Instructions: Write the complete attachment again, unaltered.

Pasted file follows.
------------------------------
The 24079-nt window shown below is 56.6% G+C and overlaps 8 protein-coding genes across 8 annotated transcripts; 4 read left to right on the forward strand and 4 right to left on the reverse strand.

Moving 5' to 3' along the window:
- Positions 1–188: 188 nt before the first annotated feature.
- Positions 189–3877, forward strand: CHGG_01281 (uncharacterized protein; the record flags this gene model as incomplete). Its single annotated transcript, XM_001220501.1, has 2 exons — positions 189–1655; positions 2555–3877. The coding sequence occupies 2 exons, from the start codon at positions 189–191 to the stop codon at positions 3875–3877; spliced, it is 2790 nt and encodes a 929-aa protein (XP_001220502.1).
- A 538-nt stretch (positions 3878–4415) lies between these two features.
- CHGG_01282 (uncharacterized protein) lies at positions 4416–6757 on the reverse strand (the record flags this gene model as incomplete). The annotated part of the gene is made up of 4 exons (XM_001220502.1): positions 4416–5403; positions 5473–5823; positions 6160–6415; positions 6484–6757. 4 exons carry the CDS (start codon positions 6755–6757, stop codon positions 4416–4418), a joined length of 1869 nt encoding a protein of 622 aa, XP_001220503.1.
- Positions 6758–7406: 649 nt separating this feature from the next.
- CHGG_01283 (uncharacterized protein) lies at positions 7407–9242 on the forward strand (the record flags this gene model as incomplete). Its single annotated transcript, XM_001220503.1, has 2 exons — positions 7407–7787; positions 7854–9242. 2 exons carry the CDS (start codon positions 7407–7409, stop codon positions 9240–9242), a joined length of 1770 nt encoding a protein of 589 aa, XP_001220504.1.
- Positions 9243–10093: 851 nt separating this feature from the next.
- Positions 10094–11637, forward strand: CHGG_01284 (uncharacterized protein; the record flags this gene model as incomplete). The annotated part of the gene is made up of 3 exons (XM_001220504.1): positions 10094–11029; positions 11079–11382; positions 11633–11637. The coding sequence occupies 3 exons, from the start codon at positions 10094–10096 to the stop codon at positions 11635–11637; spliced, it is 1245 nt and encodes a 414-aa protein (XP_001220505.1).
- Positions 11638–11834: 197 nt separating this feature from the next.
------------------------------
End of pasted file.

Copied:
The 24079-nt window shown below is 56.6% G+C and overlaps 8 protein-coding genes across 8 annotated transcripts; 4 read left to right on the forward strand and 4 right to left on the reverse strand.

Moving 5' to 3' along the window:
- Positions 1–188: 188 nt before the first annotated feature.
- Positions 189–3877, forward strand: CHGG_01281 (uncharacterized protein; the record flags this gene model as incomplete). Its single annotated transcript, XM_001220501.1, has 2 exons — positions 189–1655; positions 2555–3877. The coding sequence occupies 2 exons, from the start codon at positions 189–191 to the stop codon at positions 3875–3877; spliced, it is 2790 nt and encodes a 929-aa protein (XP_001220502.1).
- A 538-nt stretch (positions 3878–4415) lies between these two features.
- CHGG_01282 (uncharacterized protein) lies at positions 4416–6757 on the reverse strand (the record flags this gene model as incomplete). The annotated part of the gene is made up of 4 exons (XM_001220502.1): positions 4416–5403; positions 5473–5823; positions 6160–6415; positions 6484–6757. 4 exons carry the CDS (start codon positions 6755–6757, stop codon positions 4416–4418), a joined length of 1869 nt encoding a protein of 622 aa, XP_001220503.1.
- Positions 6758–7406: 649 nt separating this feature from the next.
- CHGG_01283 (uncharacterized protein) lies at positions 7407–9242 on the forward strand (the record flags this gene model as incomplete). Its single annotated transcript, XM_001220503.1, has 2 exons — positions 7407–7787; positions 7854–9242. 2 exons carry the CDS (start codon positions 7407–7409, stop codon positions 9240–9242), a joined length of 1770 nt encoding a protein of 589 aa, XP_001220504.1.
- Positions 9243–10093: 851 nt separating this feature from the next.
- Positions 10094–11637, forward strand: CHGG_01284 (uncharacterized protein; the record flags this gene model as incomplete). The annotated part of the gene is made up of 3 exons (XM_001220504.1): positions 10094–11029; positions 11079–11382; positions 11633–11637. The coding sequence occupies 3 exons, from the start codon at positions 10094–10096 to the stop codon at positions 11635–11637; spliced, it is 1245 nt and encodes a 414-aa protein (XP_001220505.1).
- Positions 11638–11834: 197 nt separating this feature from the next.